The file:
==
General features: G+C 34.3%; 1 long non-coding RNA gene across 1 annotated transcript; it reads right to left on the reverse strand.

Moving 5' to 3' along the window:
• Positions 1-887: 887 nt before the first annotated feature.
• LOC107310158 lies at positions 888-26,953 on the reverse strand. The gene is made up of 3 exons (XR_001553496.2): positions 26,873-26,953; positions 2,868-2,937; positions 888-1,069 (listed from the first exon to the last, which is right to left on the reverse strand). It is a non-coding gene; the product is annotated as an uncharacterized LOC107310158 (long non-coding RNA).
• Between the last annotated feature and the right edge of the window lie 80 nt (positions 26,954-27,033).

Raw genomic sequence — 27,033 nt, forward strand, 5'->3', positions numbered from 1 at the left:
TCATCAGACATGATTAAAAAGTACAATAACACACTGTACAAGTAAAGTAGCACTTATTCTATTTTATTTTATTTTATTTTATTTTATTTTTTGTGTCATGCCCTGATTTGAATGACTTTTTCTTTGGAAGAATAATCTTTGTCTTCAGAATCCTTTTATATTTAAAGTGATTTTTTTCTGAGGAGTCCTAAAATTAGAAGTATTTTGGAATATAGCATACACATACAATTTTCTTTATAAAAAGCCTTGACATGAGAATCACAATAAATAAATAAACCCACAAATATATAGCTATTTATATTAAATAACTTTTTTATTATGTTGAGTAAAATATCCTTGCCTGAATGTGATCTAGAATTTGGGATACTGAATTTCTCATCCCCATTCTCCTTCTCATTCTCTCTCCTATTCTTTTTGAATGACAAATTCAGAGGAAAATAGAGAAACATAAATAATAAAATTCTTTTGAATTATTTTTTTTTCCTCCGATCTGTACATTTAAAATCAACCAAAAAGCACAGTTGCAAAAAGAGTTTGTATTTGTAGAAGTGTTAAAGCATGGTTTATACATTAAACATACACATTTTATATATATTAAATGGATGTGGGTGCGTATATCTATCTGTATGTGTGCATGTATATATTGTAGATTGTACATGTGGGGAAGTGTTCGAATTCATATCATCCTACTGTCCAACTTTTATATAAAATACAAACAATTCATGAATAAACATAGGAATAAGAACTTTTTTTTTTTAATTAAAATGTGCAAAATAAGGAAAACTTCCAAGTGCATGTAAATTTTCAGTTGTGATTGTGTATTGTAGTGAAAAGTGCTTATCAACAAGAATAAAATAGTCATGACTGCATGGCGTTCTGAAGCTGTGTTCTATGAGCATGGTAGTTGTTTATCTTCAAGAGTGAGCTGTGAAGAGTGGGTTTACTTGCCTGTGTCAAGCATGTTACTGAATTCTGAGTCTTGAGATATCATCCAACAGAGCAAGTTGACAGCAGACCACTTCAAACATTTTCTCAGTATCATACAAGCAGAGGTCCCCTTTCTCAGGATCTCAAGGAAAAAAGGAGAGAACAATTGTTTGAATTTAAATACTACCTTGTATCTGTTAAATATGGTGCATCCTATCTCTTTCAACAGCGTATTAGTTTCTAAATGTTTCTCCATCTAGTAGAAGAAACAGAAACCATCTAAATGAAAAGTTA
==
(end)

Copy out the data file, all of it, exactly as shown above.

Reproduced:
General features: G+C 34.3%; 1 long non-coding RNA gene across 1 annotated transcript; it reads right to left on the reverse strand.

Moving 5' to 3' along the window:
• Positions 1-887: 887 nt before the first annotated feature.
• LOC107310158 lies at positions 888-26,953 on the reverse strand. The gene is made up of 3 exons (XR_001553496.2): positions 26,873-26,953; positions 2,868-2,937; positions 888-1,069 (listed from the first exon to the last, which is right to left on the reverse strand). It is a non-coding gene; the product is annotated as an uncharacterized LOC107310158 (long non-coding RNA).
• Between the last annotated feature and the right edge of the window lie 80 nt (positions 26,954-27,033).

Raw genomic sequence — 27,033 nt, forward strand, 5'->3', positions numbered from 1 at the left:
TCATCAGACATGATTAAAAAGTACAATAACACACTGTACAAGTAAAGTAGCACTTATTCTATTTTATTTTATTTTATTTTATTTTATTTTTTGTGTCATGCCCTGATTTGAATGACTTTTTCTTTGGAAGAATAATCTTTGTCTTCAGAATCCTTTTATATTTAAAGTGATTTTTTTCTGAGGAGTCCTAAAATTAGAAGTATTTTGGAATATAGCATACACATACAATTTTCTTTATAAAAAGCCTTGACATGAGAATCACAATAAATAAATAAACCCACAAATATATAGCTATTTATATTAAATAACTTTTTTATTATGTTGAGTAAAATATCCTTGCCTGAATGTGATCTAGAATTTGGGATACTGAATTTCTCATCCCCATTCTCCTTCTCATTCTCTCTCCTATTCTTTTTGAATGACAAATTCAGAGGAAAATAGAGAAACATAAATAATAAAATTCTTTTGAATTATTTTTTTTTCCTCCGATCTGTACATTTAAAATCAACCAAAAAGCACAGTTGCAAAAAGAGTTTGTATTTGTAGAAGTGTTAAAGCATGGTTTATACATTAAACATACACATTTTATATATATTAAATGGATGTGGGTGCGTATATCTATCTGTATGTGTGCATGTATATATTGTAGATTGTACATGTGGGGAAGTGTTCGAATTCATATCATCCTACTGTCCAACTTTTATATAAAATACAAACAATTCATGAATAAACATAGGAATAAGAACTTTTTTTTTTTAATTAAAATGTGCAAAATAAGGAAAACTTCCAAGTGCATGTAAATTTTCAGTTGTGATTGTGTATTGTAGTGAAAAGTGCTTATCAACAAGAATAAAATAGTCATGACTGCATGGCGTTCTGAAGCTGTGTTCTATGAGCATGGTAGTTGTTTATCTTCAAGAGTGAGCTGTGAAGAGTGGGTTTACTTGCCTGTGTCAAGCATGTTACTGAATTCTGAGTCTTGAGATATCATCCAACAGAGCAAGTTGACAGCAGACCACTTCAAACATTTTCTCAGTATCATACAAGCAGAGGTCCCCTTTCTCAGGATCTCAAGGAAAAAAGGAGAGAACAATTGTTTGAATTTAAATACTACCTTGTATCTGTTAAATATGGTGCATCCTATCTCTTTCAACAGCGTATTAGTTTCTAAATGTTTCTCCATCTAGTAGAAGAAACAGAAACCATCTAAATGAAAAGTTA